Sousa is of Spanish descent, his father having emigrated from Spain to Portugal by reason of political entanglements. Thence came the strange fact that, during the recent war, American troops marched forward to attack Spaniards to the music of marches written by this descendant of their race. The director's remark that his family was one of the oldest in Spain was supplementary to an amused denial of that pretty story which has been so widely circulated to the effect that the bandmaster's name was originally John Philipso, and that when, after entering the Marine Band, he signed it with the "U. S. A." appended, some intelligent clerk divided it into John Philip Sousa.
HIS FIRST SUCCESSFUL WORK.
In discussing his opera, "El Capitan," which, when produced by De Wolf Hopper several seasons ago, achieved such instantaneous success, the composer remarked that it was the sixth opera he had written, the others never reaching the dignity of a production.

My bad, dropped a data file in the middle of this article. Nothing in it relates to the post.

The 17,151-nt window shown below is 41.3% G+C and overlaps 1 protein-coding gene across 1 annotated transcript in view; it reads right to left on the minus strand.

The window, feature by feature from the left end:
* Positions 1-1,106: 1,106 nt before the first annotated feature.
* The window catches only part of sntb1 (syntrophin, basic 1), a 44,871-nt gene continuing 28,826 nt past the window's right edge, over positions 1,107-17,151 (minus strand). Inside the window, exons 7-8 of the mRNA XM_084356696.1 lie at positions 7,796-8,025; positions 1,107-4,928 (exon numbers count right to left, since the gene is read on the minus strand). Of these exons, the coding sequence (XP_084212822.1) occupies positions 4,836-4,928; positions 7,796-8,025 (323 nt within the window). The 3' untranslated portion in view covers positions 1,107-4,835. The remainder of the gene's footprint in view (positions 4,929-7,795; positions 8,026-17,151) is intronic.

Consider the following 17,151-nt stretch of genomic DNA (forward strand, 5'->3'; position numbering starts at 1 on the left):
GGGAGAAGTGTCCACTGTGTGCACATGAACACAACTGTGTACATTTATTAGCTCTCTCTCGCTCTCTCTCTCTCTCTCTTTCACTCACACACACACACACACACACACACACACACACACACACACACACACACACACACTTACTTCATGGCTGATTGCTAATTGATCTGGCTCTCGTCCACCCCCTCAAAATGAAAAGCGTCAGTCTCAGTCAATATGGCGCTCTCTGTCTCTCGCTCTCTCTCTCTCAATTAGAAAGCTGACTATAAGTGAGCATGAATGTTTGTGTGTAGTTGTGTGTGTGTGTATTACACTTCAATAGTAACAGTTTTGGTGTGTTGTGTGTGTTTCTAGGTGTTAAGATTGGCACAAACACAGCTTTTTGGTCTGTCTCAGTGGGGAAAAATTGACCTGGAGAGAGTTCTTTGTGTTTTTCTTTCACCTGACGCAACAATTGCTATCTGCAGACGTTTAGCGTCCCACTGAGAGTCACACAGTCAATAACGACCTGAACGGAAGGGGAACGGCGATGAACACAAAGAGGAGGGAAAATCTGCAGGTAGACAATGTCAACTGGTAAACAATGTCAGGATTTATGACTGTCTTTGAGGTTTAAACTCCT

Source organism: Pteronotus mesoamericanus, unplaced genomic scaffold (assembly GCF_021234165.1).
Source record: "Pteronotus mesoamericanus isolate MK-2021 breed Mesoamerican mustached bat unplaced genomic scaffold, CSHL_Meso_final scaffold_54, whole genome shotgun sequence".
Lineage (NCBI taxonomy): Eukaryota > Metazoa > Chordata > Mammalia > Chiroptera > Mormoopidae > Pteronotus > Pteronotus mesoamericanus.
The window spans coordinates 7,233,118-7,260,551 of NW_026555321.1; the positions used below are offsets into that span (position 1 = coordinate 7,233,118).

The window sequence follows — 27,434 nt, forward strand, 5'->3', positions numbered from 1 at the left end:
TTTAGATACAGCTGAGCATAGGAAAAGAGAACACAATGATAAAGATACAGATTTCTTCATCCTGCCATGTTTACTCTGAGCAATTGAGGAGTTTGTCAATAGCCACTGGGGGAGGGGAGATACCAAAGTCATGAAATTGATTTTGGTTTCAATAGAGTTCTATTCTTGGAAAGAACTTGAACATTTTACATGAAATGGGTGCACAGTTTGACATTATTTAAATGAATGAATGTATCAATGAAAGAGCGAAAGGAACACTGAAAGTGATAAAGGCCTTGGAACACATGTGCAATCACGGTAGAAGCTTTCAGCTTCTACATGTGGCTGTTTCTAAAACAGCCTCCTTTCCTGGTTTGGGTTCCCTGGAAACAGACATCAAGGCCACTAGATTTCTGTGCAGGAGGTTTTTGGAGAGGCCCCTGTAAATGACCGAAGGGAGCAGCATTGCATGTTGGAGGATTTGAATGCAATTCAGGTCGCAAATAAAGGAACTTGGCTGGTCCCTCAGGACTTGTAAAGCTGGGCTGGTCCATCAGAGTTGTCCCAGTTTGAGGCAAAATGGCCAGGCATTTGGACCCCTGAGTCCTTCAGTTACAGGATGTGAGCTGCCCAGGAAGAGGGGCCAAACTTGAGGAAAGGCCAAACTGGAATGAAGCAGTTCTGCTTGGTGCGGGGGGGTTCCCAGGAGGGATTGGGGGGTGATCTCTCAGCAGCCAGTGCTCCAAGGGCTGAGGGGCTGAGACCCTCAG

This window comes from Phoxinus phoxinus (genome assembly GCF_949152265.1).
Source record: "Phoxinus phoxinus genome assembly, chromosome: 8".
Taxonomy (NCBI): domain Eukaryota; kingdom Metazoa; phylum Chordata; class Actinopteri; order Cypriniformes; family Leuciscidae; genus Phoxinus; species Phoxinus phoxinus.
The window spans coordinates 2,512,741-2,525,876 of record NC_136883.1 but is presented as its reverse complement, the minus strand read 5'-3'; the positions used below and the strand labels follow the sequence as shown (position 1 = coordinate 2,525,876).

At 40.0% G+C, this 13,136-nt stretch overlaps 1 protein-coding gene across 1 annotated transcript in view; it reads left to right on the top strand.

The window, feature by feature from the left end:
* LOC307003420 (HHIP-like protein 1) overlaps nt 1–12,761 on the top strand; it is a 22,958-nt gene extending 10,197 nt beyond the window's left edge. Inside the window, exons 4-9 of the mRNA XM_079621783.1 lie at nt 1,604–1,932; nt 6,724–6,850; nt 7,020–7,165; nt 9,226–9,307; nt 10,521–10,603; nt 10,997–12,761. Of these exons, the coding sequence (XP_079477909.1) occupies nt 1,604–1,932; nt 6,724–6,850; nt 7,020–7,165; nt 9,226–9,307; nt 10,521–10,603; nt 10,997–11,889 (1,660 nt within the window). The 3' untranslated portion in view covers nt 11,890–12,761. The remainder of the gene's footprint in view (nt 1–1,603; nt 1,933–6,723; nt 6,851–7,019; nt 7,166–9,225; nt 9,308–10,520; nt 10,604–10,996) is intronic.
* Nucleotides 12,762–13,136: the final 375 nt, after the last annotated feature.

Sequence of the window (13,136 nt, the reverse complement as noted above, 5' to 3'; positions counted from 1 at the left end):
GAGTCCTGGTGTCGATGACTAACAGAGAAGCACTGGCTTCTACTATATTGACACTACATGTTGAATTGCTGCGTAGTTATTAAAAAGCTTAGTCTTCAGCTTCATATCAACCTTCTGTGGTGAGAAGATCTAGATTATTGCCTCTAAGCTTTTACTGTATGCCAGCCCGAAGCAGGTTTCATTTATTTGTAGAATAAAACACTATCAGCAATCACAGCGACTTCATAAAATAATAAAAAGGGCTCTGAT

As Sousa is preeminently a man of action, so his career and characteristics are best outUned by incidents. One in connection with his operatic composition strikingly illustrates his pluck and determination. Before he attained any great degree of prominence in the musical world, Sousa submitted an opera to Francis Wilson, oflfering to sell it outright for one thousand five hundred dollars. Wilson liked the opera, but the composer was not fortified by a great name, so he declined to pay more than one thousand dollars for the piece. The composer replied that he had spent the best part of a year on the work, and felt that he could not take less than his original demand. Wilson was obdurate, and Sousa ruefully put the manuscript back into his portfolio.
Some time afterward a march which the bandmaster sent to a well-known publishing house caught the public favor. The publishers demanded another at once. The composer had none at hand, but suddenly thought of the march in his discarded opera, and forwarded it without waiting to select a name.
While he was pondering thoughtfully on the subject of a title, Sousa and a friend one evening went to the Auditorium in Chicago, where "America" was then being presented. When the mammoth drop curtain, with the painted representation of the Liberty Bell was lowered, the bandmaster's companion said, with the suddenness of an inspiration: "There is a name for your new march," That night it was sent on to the publishers.